Hummingbirds and Horse Flies-An Adventure in the Rio Turbio

As we stepped off the boat onto the far shore of Lago Puelo, the horses were already there, waiting for us. Tess turned to face me and in a slightly-too-casual manor asked, “so what do I need to know about horses?” Having spent little time around such noble creatures, and even less time riding them (twice that I can remember), I responded with the only rule I knew, “Uhh… Don’t walk behind them?”

Within minutes both Tess and I were “in the saddle”, learning all we would need to know by a quick gaucho tutorial delivered half in Spanish and half in charades. “Hold the reins like this. Feet in the stirrups. Bueno? Bueno.” And just like that, we were off.

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Loading up the horses. Photo by Tess Ferguson

Our first ride was pleasant enough. A casual hour of flat trails took us to the home of our gaucho, Conono, and into the center of his small community that is truly located on the fringe of society. In this place, the primary school has a horse pasture in front where kids can “park” their horses while they live at the school for ten days at a time (followed by four day “weekends”). In daily life, the mixture between old world and new was often conflicted. Most homes were equipped with a television satellite dish, but only a wood-burning stove for cooking. Smartphones, but no internet. The list goes on.

The first night brought rain, which raised the river to an unacceptable level for travel. During our 24-hour delay, we entertained the children, toured their school, and tried to prove our usefulness with assisting in the household duties.

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Learning the fine art of catching grasshoppers. Photo by Tess Ferguson

The following morning we awoke early to a gentle knock at the door, our sign that the river was low enough to safely cross and that our journey up the Rio Turbio was to begin. Before we had time to even think about breakfast our bags were taken and loaded, the horses saddled, and our gauchos ready. For a long day and a half we rode across rugged terrain. Steep, washed-out hillsides, river crossings, tight jungle passes, and wildfire-scorched lands were just some of the difficulties we encountered.

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Tess and the gauchos travel through wildfire-scorched lands.

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Our gauchos sipping mate after a hard day at work. Photo by Tess Ferguson.

During our journey, the unbreakable work ethic and undeniable “manliness” of the gauchos was not to be missed. At one point the gauchos comfortably left us to have a siesta in the shade of a small cabin while they went out and spent an unexpected four hours hacking out a new trail, only to return sweat and branch covered, ready to continue on our journey. In the evenings, while Tess and I huffed and puffed to inflate our fancy air mattresses and crawl into our sleeping bags, the gauchos laid out the sheep skin blankets from under their horse saddles and bedded down for the night with little more.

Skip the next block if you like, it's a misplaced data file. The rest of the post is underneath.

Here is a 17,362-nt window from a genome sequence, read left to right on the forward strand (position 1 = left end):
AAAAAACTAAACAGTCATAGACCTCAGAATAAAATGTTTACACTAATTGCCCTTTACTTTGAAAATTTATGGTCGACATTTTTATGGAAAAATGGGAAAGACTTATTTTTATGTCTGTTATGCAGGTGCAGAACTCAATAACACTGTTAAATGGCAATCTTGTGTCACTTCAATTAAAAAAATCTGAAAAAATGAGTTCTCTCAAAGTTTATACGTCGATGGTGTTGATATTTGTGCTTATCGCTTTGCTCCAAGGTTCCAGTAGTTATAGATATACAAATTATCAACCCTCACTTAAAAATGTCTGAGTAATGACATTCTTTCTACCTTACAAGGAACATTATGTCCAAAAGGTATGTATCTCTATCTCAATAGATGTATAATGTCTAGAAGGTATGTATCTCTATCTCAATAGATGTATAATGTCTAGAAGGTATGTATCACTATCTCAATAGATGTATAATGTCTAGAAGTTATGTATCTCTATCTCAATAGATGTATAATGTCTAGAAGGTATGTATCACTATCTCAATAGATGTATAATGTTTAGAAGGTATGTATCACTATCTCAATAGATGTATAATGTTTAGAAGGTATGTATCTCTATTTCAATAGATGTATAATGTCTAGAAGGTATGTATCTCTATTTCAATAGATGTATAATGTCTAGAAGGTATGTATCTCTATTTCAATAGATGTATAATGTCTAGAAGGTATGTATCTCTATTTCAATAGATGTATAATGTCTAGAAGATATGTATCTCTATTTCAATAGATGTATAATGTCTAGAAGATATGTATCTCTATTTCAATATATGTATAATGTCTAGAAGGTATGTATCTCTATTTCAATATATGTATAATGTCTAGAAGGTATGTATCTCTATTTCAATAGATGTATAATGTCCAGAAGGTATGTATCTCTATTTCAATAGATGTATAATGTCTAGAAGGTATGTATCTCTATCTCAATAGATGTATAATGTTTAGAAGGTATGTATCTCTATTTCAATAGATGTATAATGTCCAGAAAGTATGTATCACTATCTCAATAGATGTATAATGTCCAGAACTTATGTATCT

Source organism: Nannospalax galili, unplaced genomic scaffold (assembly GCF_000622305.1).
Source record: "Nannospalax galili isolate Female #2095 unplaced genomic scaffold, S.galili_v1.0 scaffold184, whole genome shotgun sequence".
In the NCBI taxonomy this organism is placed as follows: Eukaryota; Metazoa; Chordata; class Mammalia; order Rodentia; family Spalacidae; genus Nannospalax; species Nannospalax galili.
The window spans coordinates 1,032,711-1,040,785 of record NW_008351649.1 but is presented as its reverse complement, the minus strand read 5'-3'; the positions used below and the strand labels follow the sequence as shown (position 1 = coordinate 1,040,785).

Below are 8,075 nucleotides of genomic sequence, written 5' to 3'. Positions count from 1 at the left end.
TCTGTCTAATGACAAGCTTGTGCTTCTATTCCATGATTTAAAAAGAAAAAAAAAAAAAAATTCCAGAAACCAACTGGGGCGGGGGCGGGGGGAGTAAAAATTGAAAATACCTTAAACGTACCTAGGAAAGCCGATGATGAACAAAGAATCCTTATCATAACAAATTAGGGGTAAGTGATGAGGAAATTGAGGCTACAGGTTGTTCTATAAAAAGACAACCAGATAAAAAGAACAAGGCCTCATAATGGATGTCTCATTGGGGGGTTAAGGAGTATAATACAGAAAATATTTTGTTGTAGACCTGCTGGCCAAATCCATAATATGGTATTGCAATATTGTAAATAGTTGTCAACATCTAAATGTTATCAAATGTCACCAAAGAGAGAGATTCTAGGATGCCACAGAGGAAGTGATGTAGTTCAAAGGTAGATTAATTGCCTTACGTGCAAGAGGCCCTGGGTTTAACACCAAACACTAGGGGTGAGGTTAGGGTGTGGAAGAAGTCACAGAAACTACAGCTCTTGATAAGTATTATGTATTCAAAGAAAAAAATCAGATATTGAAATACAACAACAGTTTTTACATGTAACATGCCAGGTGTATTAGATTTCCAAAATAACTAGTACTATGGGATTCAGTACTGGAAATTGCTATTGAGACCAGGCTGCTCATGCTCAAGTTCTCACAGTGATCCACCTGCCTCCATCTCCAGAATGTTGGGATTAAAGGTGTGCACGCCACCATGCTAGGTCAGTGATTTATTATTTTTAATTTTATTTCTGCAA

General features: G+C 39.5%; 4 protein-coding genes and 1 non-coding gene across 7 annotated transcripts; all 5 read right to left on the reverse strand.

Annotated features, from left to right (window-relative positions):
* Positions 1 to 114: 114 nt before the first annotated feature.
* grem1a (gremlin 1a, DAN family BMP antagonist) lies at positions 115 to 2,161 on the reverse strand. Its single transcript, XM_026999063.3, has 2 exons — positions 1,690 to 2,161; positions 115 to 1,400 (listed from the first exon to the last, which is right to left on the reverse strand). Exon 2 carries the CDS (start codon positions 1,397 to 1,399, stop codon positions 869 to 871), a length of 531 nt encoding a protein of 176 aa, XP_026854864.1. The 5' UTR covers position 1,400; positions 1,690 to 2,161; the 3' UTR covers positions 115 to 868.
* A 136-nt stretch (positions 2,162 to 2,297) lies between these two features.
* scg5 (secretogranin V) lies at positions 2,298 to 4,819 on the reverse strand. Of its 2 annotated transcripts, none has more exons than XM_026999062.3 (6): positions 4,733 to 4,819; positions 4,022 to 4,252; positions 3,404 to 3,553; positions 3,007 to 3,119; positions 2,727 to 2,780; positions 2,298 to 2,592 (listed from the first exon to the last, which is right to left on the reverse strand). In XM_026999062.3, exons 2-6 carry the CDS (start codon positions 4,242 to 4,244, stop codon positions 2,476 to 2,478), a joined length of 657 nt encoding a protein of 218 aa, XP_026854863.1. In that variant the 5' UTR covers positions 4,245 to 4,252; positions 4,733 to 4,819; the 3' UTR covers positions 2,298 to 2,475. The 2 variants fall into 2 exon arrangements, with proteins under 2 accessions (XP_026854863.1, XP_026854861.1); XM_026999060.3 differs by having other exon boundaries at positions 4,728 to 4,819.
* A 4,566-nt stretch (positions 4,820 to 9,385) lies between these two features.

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The puesto. Photo by Tess Ferguson

At mid-morning on Day 2 of riding, we reached the end of the line, the confluence of the Rio Turbio. From here on out, it would be our own backs, not the horses, which would strain under the heavily laden packs. We spent the rest of the day shuttling our load one and a half hours up the hill to the puesto, a rustic cabin open for all to use. In total, we had to make three round trips before we were completely established (and completely exhausted) at the puesto.

 

The next morning brought with it the next form of punishment, two long days of hiking up the Turbio 4 river valley. While some of the hiking was not too difficult and involved traveling along a quasi-established trail or dry river beds, we spent most of our time battling through jungle so thick that our progress was measured in only meters per minute. Often times, the foliage was so dense that attempting to use a machete was futile; it simply just took too much time and energy to try and cut a way through. Only through much frustration and perseverance did we make it to the end of that first day. This evening was the only time of the whole trip where we seriously questioned the feasibility of our expedition.

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A restful bivy spot after a hard day of shwackin’.

Thankfully, while the second day of bushwacking proved challenging, it was not the same caliber as the first. We managed to break free of the trees and the angle of the ground beneath our feet lessened considerably. A couple more hours of walking and we had reached the end of the valley. We spent the early afternoon establishing our basecamp and resting our aching bodies in the picturesque spot.

Our plan thus far, as per the advice of some veteran Piritas Valley climbers, was to hike into the Piritas with just enough food and equipment for a single attempt on our intended line. If the weather was in our favor, we would try to climb. If not, we would cache our equipment at camp, head back to the puesto for more food, then return for another attempt. Originally, we had set out with five days worth of food. Two days were burned up on the approach hike. In theory, this left us with food for one day of climbing, one day of descending, and one day to hike all the way back to the puesto. It was a tight schedule.

During that first week, we pushed harder than we thought we could, day after day. At some point, we stopped craving a rest day, and started to accept the feeling as part of  life in the Rio Turbio. It seemed though that our hard work was paying off. The forecast was calling for three more days of bluebird weather, and chatting it over at basecamp, Tess and I could find little reason to not at least attempt our new route. With nothing to lose but more calories, we packed a light bivy kit and left our newly established base camp in the early evening, having not spent more than two hours enjoying its comforts.